Are you just winging it when it comes to Portfolio Resources? Do you know how much fuel is left in the tank?

So often, we see companies flying blind when it comes to knowing what resources they have for each portfolio project. As an innovation consultant for nearly two decades now, I know, alarmingly, MOST companies don’t integrate Resource Planning with their Project Portfolio planning.

Not knowing how many resources you have for a project is effectively like flying without know how much fuel you have left in the tank. You know you’re going to run out but just not sure when!

There are 3 goals of effective Portfolio Management to consider…

  1. Value Maximisation
  2. Achieving Portfolio Balance
  3. Strategically aligned portfolio

Quantifying and maximizing the VALUE across all 3 goals in the project becomes the main focus, by having an appropriate selection of projects to provide portfolio balance which will deliver SHORT and LONG term VALUES, which is strategically aligned by accommodating the requirement for non-economic factors to influence project selection.

VALUE or RELATIVE WORTH is a productivity measure and calculated as the ratio of $ Inputs to $ Outputs.

Inputs costs can be considered as:

  1. Market Research
  2. Technical Development
  3. Design Development
  4. Production Trials
  5. Capital Expenditure
  6. Resource costs … most importantly… is a significant element of the total input cost and is often the primary constraint.

Determining the OUTPUT value of a project requires a measure of its BENEFIT or RETURN and is typically calculated as New Present Value (NPV) of a defined period of time. Eg: 3, 5 or 10 years

By measuring the ratio of input to output costs, alternate opportunities within the innovation portfolio can be ranked. This ratio is referred to as the Productivity Index and is used to assess the relative merit of possible investments or the “Bang for Buck” on alternate innovation projects. Given scarce resources and the opportunity cost of backing poor projects, the productivity index provides a sound economic rationale for determining the optimal portfolio of innovation projects for any business.


The challenge for most companies is that the cost of gathering the input costs is often perceived as out-weighing the benefits.

There are 3 methods for Resource Estimation.

1. Constraint Management

The key objective in this approach is to find the constraint or bottleneck and manage the constrained resource pool rather than all resource pools. The 80:20 rule applies well in resource constraints and it is often the case that there are one or two resource pools which are the genuine constraint. For example, in many companies the constraints are most often in the R+D or technical team and/or in the Marketing teams.

2. Project Classification

The key objective in this approach is to simplify the assessment of projects and their resource requirements using a high-level classification system. This has sometimes been referred to as “Shirt-sizing” projects and typically uses the classifications such as ‘Small’, ‘Medium’, ‘Large’ and ‘Extra Large’ to quickly approximate resource effort per project and therefore the total project capacity.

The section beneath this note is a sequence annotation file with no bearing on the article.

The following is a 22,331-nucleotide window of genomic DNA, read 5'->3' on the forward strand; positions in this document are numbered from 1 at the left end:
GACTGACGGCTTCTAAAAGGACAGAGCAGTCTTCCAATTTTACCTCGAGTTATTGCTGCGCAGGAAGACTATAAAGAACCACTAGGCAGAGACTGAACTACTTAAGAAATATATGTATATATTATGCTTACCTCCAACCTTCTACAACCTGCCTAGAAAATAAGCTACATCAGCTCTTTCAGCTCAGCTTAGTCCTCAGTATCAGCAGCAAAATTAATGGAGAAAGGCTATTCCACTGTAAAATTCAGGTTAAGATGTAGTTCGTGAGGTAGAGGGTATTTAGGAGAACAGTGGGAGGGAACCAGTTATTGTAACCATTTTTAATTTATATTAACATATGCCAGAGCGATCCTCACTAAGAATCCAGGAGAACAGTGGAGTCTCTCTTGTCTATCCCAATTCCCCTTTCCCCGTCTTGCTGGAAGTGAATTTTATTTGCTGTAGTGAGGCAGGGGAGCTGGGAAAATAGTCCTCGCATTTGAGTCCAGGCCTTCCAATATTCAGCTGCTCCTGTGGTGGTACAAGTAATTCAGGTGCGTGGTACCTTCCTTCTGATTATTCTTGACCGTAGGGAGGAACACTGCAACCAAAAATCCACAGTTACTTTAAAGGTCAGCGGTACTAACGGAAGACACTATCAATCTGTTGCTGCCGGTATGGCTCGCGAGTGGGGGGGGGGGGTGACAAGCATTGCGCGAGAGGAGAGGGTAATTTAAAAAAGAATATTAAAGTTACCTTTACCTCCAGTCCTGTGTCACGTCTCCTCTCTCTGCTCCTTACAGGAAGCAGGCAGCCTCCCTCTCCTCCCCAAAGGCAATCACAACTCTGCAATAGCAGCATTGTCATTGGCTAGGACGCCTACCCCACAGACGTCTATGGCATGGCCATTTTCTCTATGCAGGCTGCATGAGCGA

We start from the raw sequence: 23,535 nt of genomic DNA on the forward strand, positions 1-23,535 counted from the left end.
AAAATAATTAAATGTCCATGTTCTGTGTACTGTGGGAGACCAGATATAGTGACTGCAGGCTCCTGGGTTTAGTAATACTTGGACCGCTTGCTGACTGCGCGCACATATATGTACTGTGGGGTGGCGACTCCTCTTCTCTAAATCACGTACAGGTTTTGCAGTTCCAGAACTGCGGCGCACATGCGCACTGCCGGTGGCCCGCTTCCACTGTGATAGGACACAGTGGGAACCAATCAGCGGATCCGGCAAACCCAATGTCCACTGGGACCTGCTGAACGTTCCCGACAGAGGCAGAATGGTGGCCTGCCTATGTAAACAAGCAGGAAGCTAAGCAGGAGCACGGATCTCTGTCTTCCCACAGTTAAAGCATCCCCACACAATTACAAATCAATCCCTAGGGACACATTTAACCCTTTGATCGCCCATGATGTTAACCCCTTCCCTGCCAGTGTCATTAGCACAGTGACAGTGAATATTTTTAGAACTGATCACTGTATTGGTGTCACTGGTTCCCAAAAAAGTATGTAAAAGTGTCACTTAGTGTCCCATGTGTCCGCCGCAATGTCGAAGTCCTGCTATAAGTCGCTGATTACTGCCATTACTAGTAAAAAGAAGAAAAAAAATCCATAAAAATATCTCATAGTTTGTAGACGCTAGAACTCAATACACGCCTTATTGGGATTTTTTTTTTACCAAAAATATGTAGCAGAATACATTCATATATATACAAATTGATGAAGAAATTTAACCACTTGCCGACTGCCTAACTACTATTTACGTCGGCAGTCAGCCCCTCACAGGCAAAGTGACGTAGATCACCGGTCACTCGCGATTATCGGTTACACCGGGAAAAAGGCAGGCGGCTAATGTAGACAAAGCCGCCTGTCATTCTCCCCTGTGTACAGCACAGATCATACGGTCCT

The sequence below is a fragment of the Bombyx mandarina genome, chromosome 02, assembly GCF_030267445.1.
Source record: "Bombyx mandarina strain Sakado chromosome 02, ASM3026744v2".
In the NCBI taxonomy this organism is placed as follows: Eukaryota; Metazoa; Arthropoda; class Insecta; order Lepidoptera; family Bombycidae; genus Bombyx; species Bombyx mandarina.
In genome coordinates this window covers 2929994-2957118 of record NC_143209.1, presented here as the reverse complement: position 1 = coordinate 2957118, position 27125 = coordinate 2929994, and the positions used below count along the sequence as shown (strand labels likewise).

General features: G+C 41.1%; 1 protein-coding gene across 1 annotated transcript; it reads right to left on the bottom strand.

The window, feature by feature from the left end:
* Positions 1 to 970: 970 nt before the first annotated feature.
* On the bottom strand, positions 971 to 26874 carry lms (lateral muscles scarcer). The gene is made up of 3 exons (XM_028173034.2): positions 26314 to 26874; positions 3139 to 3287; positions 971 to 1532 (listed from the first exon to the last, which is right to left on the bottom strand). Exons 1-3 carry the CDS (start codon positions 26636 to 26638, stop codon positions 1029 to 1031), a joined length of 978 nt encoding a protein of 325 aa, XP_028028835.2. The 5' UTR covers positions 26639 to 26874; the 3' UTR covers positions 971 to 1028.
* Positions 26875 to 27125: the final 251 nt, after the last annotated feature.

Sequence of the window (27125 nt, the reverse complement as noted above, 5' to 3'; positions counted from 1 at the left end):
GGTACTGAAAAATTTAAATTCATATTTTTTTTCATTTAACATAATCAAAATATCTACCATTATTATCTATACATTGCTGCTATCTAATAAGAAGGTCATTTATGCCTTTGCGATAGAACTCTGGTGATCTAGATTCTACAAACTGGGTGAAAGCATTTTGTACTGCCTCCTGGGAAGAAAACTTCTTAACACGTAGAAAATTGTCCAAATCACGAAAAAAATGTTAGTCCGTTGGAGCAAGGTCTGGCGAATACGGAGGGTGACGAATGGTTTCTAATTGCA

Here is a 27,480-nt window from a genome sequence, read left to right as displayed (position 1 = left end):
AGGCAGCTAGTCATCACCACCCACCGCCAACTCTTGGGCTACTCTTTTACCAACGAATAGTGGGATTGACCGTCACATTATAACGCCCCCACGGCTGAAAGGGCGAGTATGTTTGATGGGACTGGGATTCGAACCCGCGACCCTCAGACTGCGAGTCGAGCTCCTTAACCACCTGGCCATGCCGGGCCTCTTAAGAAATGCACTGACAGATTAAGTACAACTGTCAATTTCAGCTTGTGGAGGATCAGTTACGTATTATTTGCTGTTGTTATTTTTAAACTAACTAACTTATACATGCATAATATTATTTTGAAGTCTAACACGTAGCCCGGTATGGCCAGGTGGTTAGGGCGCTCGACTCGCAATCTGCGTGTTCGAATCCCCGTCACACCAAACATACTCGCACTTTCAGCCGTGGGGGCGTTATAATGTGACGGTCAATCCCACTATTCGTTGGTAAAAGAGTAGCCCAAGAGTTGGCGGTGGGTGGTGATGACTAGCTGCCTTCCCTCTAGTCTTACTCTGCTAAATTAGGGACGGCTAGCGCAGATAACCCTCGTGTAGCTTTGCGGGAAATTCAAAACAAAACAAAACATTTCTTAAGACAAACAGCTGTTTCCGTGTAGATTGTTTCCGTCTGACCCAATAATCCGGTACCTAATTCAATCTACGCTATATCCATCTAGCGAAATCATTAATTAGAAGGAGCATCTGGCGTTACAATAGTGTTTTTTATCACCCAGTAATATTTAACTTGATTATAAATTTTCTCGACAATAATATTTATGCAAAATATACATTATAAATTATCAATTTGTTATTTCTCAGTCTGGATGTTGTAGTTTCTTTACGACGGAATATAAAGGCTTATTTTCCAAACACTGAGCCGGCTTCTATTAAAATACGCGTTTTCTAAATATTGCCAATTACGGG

3. Resource Profiling

The key objective in this approach is to pre-define the resource requirements or resource profile for a project based upon a set of variables. A simple variant may be the process model the project is following.

In addition to the overall development time, the resource demand for any given function or resource pool (R&D, Marketing, Supply Chain etc.) will vary based upon a set of identifiable parameters, tailored to each business. Typical parameters include:: Degree of Technical risk New technology development or Use of existing (proven) technology Degree of Market and Commercial risk New to market New to company New or existing Supply Chain Capital required or not required Testing & stability periods For any project the different functions required to complete project deliverables are drawn from resource pools. The profile then defines the resource intensity over time for each resource pool.


The goal is to achieve a strategically balanced portfolio of innovation projects using Strategic Buckets or discrete project portfolios. Strategic targets define the proportion of the total development spend which will be allocated to each portfolio or “bucket”.

The Productivity Index, estimated by the resource estimation, ranks the projects within each bucket to deliver the optimal return on the total investment in innovation.

The optimisation of development productivity or return on investment is the truest measure of the relative FINANCIAL VALUE of any project portfolio. Financial measures should be used in conjunction with strategic measures to optimise the total innovation portfolio.

Want to know more about Strategic Buckets or Portfolio Optimisation

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Want to discuss your Innovation Portfolio Strategy and identify the holes?

Contact Prodex Systems Senior Innovation Consultant and Managing Director, Gerard Ryan